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(1934 - 1992)

William Mathias was one of only two Welsh composers of his generation to establish an international reputation, the other being his slightly older colleague Alun Hoddinott. Born in Whitland, on the border between Carmarthenshire and Pembrokeshire in West Wales on November 1st, 1934, Mathias was self-taught as a composer, having started to play the piano and to compose small pieces at the age of four or five. He went on to study at Aberystwyth University with Ian Parrott and then at the Royal Academy of Music in London with Sir Lennox Berkeley. He returned to Wales in 1959 as a lecturer in music at Bangor University and apart from a year teaching composition in Edinburgh University, he was back in North Wales as Professor of Music at Bangor from 1970 until his retirement in 1987. In 1972 he established the North Wales Music Festival at St Asaph Cathedral, which he directed until his untimely death in Menai Bridge on July 29th, 1992.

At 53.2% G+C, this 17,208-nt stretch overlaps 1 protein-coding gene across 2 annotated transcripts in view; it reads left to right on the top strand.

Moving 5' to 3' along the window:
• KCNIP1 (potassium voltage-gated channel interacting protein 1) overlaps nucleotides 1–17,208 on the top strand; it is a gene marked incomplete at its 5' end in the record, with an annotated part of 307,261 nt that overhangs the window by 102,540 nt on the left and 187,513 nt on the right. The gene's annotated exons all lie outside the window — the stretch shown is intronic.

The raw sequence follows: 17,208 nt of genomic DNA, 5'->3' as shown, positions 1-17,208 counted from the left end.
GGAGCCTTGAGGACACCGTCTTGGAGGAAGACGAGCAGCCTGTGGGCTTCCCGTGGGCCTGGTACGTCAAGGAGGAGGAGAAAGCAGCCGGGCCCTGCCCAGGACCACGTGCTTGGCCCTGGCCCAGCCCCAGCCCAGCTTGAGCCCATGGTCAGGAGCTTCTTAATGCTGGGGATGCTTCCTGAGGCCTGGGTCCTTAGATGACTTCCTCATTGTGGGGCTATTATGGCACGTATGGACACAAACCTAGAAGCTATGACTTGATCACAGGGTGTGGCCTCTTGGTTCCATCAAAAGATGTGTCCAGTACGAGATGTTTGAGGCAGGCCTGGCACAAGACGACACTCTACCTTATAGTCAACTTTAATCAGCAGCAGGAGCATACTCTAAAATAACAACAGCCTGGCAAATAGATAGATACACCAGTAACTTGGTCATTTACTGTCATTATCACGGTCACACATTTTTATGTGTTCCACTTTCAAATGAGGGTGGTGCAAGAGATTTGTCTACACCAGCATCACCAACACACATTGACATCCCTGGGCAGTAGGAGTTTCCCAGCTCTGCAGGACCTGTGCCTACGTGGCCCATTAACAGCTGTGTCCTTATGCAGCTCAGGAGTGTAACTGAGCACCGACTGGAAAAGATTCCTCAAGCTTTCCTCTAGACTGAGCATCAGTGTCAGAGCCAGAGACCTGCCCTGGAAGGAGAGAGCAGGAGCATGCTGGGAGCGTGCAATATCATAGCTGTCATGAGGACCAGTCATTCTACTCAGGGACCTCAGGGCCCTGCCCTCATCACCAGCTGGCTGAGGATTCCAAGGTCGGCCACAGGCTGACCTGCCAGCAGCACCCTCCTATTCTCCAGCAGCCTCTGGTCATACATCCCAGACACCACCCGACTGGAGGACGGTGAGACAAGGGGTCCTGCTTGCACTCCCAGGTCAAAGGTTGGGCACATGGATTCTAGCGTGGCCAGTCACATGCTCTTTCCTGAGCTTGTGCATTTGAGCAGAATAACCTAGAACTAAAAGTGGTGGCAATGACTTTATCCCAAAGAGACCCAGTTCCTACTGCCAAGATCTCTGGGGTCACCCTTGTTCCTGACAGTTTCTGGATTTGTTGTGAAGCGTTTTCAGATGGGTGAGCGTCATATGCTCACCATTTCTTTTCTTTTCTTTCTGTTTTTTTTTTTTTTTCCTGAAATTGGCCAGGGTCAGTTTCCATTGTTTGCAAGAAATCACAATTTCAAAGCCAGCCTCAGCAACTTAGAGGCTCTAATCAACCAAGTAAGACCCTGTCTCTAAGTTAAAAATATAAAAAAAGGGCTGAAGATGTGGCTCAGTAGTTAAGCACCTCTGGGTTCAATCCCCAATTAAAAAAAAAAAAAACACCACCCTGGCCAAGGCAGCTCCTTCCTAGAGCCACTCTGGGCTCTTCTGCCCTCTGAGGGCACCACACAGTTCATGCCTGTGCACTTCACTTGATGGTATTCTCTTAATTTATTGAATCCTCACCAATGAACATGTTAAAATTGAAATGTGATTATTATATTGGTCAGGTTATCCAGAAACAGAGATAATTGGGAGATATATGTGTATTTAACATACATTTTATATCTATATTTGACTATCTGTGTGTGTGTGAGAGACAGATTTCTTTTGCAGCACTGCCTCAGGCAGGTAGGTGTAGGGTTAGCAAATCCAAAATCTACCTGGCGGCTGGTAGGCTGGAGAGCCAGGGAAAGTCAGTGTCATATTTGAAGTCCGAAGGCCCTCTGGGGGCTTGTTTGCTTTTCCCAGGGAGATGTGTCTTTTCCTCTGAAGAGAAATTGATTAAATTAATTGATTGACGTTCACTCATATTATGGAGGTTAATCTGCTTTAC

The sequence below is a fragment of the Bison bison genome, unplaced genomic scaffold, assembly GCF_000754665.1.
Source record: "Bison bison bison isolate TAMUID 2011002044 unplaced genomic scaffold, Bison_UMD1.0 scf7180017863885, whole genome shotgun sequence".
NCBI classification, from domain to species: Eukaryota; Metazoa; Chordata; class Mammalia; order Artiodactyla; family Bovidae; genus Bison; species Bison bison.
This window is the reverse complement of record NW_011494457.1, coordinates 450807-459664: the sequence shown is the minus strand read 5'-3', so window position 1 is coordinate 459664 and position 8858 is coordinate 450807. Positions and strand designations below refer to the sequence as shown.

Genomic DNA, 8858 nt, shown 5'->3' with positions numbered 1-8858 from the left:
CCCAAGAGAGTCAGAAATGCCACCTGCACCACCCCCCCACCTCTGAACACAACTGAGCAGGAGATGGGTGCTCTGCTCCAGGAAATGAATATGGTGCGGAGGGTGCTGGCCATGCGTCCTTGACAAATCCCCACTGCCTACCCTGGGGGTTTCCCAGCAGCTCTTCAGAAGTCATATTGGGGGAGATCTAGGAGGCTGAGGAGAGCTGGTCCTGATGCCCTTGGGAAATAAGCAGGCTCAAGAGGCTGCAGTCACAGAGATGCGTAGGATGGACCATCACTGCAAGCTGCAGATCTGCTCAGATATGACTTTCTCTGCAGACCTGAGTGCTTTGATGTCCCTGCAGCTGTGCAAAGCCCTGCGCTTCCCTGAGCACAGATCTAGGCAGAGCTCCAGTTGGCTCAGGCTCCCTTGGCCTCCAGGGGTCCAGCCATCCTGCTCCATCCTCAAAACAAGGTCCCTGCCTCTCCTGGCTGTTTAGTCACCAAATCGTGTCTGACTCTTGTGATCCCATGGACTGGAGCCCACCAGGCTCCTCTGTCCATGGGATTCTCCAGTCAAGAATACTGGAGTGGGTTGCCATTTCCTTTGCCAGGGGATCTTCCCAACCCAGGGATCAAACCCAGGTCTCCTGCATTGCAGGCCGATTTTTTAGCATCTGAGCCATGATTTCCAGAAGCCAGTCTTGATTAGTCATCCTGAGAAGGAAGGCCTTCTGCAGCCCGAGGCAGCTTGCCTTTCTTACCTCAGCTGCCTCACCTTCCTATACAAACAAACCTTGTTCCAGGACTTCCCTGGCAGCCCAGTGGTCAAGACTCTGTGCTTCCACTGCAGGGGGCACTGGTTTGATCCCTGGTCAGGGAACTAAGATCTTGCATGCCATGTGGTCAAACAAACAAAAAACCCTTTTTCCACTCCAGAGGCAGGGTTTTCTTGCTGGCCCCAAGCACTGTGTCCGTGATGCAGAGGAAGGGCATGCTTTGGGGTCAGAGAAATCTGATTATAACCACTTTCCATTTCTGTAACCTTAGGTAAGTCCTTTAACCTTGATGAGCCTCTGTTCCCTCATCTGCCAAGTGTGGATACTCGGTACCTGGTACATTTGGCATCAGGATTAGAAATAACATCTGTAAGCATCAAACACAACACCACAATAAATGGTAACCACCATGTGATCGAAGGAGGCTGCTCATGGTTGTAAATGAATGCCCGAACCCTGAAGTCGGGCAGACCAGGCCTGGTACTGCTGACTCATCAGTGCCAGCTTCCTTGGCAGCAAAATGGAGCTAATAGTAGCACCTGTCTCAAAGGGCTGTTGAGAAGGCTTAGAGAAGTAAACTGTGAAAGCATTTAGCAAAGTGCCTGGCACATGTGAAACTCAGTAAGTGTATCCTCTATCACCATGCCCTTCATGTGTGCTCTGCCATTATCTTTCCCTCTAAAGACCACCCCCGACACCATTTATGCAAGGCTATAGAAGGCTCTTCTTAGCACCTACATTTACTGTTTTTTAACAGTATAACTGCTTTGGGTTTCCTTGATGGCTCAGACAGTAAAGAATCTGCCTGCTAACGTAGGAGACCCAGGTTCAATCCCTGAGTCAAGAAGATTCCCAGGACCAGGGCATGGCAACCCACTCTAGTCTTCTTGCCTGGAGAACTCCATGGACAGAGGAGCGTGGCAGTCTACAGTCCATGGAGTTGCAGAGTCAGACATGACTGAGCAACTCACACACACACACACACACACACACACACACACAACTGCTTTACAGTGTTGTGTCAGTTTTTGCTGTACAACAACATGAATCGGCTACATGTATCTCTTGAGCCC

Mathias was an unusually prolific composer and he contributed works to every musical genre. At the very outset he deliberately sought to establish an unimpeachable technique in instrumental and orchestral writing, given that his perceived background was in the field of amateur choral music and song. His first great success was the Divertimento for strings which was premièred in London in 1958. This was soon broadcast and performed abroad and won its composer a ‘house’ contract with Oxford University Press which he retained for the rest of his life. During the early 1960s he developed a pattern whereby most of his works were written in direct response to commissions—but which managed at the same time to preserve a judicious balance between chamber and orchestral music, together with an increasing number of church and choral works. Three symphonies, three string quartets and major concertos for piano, harp, organ, flute, oboe, clarinet, horn and violin were thus to rub shoulders with the cantatas Saint Teilo, This Worlde’s Joie, Lux Aeterna, World’s Fire and Jonah, together with a single full-scale opera The Servants to a libretto by Dame Iris Murdoch, premièred by WNO in 1980. In 1981 he was invited to write an anthem for the wedding in St Paul’s Cathedral of TRH The Prince and Princess of Wales, which became celebrated worldwide as the Royal Wedding Anthem and which is still widely performed today.

Role: Classical Composer 
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